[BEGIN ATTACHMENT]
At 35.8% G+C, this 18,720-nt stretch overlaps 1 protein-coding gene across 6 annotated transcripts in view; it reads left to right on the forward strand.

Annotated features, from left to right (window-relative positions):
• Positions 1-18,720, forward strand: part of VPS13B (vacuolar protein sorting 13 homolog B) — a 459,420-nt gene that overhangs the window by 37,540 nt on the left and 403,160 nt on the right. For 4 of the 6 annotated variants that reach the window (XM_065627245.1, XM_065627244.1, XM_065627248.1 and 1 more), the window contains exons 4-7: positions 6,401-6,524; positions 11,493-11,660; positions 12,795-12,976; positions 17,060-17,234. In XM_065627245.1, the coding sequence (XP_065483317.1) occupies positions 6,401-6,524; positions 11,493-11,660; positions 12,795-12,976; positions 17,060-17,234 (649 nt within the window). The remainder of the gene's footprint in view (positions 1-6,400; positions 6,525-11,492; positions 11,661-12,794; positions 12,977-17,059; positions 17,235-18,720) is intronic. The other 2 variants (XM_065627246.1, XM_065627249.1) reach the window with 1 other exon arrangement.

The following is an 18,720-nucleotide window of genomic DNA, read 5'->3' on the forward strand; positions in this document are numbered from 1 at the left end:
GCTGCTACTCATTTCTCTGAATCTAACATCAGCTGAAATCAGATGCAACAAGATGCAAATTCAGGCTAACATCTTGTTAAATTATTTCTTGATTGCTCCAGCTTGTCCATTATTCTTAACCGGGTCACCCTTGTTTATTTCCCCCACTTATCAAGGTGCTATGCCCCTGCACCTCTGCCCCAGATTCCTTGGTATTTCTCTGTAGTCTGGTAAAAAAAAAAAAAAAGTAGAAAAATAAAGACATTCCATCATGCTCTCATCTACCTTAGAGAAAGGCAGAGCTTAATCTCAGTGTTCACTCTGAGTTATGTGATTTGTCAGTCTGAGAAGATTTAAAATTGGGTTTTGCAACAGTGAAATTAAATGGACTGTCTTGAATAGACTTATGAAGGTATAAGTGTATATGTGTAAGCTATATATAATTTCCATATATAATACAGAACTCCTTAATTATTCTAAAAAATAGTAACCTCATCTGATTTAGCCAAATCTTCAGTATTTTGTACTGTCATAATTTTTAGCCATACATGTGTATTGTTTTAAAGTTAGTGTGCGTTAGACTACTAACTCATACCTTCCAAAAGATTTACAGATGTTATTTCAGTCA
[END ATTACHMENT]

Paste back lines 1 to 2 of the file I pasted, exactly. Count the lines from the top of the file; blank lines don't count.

At 35.8% G+C, this 18,720-nt stretch overlaps 1 protein-coding gene across 6 annotated transcripts in view; it reads left to right on the forward strand.

Annotated features, from left to right (window-relative positions):